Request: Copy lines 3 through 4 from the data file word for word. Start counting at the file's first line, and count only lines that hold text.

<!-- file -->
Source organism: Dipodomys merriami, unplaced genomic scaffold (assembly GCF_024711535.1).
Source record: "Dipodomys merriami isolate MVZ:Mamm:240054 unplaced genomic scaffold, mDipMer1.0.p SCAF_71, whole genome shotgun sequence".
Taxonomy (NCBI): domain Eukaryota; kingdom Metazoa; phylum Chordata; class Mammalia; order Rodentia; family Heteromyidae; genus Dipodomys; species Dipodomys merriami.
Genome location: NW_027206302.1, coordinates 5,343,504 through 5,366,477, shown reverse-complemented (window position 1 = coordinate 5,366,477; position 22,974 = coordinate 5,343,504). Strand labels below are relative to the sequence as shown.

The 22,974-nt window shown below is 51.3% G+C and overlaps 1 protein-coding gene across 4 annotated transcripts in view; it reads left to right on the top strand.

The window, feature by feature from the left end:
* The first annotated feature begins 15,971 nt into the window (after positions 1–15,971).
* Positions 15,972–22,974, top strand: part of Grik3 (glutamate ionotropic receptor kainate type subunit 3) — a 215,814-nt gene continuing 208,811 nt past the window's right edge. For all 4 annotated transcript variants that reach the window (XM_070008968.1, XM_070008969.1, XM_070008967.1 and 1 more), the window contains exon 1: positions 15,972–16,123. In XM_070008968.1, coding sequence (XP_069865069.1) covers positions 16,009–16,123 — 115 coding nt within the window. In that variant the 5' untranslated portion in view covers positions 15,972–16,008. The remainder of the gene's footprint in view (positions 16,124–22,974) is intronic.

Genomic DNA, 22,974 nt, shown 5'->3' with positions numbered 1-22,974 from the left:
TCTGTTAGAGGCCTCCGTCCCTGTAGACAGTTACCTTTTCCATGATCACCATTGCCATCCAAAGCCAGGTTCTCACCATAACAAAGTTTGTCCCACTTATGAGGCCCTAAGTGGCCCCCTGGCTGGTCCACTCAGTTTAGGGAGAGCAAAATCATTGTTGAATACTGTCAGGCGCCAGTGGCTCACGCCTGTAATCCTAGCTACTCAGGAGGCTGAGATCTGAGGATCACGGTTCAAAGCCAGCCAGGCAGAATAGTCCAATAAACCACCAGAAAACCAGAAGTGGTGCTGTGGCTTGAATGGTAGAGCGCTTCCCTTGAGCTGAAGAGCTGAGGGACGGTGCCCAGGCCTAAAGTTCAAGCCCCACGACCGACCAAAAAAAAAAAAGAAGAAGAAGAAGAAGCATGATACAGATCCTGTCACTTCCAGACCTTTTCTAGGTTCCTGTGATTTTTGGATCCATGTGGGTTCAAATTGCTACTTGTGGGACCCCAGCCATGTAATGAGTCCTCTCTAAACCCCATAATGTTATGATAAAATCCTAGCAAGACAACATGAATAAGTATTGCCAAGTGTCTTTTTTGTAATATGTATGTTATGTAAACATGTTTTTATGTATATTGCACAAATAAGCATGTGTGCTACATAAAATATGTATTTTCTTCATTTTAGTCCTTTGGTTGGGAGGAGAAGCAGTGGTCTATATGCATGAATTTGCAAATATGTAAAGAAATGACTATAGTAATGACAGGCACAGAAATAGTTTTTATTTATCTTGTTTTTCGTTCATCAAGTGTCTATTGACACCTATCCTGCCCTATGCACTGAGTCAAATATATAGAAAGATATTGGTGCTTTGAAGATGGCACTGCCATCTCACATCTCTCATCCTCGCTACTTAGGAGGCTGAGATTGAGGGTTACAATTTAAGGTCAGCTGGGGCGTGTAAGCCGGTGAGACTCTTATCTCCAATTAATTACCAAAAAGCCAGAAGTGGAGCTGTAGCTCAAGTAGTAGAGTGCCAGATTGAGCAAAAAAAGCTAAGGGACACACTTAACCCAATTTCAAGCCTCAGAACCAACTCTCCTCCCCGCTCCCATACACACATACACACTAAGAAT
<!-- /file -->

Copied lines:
Taxonomy (NCBI): domain Eukaryota; kingdom Metazoa; phylum Chordata; class Mammalia; order Rodentia; family Heteromyidae; genus Dipodomys; species Dipodomys merriami.
Genome location: NW_027206302.1, coordinates 5,343,504 through 5,366,477, shown reverse-complemented (window position 1 = coordinate 5,366,477; position 22,974 = coordinate 5,343,504). Strand labels below are relative to the sequence as shown.